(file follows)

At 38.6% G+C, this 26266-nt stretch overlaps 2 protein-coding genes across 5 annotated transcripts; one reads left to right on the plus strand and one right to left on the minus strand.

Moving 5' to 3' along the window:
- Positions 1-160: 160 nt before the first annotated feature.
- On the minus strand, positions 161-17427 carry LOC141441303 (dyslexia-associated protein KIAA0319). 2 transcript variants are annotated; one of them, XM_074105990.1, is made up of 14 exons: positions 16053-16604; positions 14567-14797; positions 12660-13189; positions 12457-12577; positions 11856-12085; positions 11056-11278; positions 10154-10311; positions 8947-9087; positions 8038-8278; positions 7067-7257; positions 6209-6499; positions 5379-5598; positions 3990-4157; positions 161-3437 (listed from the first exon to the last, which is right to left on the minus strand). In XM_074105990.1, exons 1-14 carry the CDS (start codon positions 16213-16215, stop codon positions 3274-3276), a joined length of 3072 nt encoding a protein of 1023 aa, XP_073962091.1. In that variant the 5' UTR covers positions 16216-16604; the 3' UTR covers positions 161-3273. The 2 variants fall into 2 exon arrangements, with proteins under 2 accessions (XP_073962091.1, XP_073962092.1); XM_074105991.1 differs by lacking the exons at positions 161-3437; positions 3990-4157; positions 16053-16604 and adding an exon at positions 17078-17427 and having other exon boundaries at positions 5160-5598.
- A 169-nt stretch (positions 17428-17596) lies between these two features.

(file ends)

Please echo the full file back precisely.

At 38.6% G+C, this 26266-nt stretch overlaps 2 protein-coding genes across 5 annotated transcripts; one reads left to right on the plus strand and one right to left on the minus strand.

Moving 5' to 3' along the window:
- Positions 1-160: 160 nt before the first annotated feature.
- On the minus strand, positions 161-17427 carry LOC141441303 (dyslexia-associated protein KIAA0319). 2 transcript variants are annotated; one of them, XM_074105990.1, is made up of 14 exons: positions 16053-16604; positions 14567-14797; positions 12660-13189; positions 12457-12577; positions 11856-12085; positions 11056-11278; positions 10154-10311; positions 8947-9087; positions 8038-8278; positions 7067-7257; positions 6209-6499; positions 5379-5598; positions 3990-4157; positions 161-3437 (listed from the first exon to the last, which is right to left on the minus strand). In XM_074105990.1, exons 1-14 carry the CDS (start codon positions 16213-16215, stop codon positions 3274-3276), a joined length of 3072 nt encoding a protein of 1023 aa, XP_073962091.1. In that variant the 5' UTR covers positions 16216-16604; the 3' UTR covers positions 161-3273. The 2 variants fall into 2 exon arrangements, with proteins under 2 accessions (XP_073962091.1, XP_073962092.1); XM_074105991.1 differs by lacking the exons at positions 161-3437; positions 3990-4157; positions 16053-16604 and adding an exon at positions 17078-17427 and having other exon boundaries at positions 5160-5598.
- A 169-nt stretch (positions 17428-17596) lies between these two features.